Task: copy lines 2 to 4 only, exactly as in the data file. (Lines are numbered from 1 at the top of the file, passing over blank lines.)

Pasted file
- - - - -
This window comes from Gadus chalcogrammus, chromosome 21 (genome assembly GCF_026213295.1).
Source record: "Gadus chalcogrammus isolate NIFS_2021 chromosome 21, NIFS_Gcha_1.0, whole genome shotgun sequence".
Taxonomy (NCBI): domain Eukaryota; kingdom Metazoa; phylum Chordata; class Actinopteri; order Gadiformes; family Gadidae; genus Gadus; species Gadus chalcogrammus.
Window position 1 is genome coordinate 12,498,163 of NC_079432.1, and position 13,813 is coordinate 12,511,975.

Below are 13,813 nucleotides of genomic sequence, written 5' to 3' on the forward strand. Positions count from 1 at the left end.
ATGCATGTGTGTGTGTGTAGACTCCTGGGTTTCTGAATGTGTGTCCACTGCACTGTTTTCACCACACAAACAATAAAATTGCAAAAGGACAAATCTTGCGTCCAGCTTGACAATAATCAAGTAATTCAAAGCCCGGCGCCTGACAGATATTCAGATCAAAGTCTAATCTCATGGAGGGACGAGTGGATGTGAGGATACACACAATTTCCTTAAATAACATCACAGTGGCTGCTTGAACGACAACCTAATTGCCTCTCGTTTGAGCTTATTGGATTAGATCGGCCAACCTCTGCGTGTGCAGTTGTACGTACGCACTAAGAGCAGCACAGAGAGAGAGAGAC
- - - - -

Source record: "Gadus chalcogrammus isolate NIFS_2021 chromosome 21, NIFS_Gcha_1.0, whole genome shotgun sequence".
Taxonomy (NCBI): domain Eukaryota; kingdom Metazoa; phylum Chordata; class Actinopteri; order Gadiformes; family Gadidae; genus Gadus; species Gadus chalcogrammus.
Window position 1 is genome coordinate 12,498,163 of NC_079432.1, and position 13,813 is coordinate 12,511,975.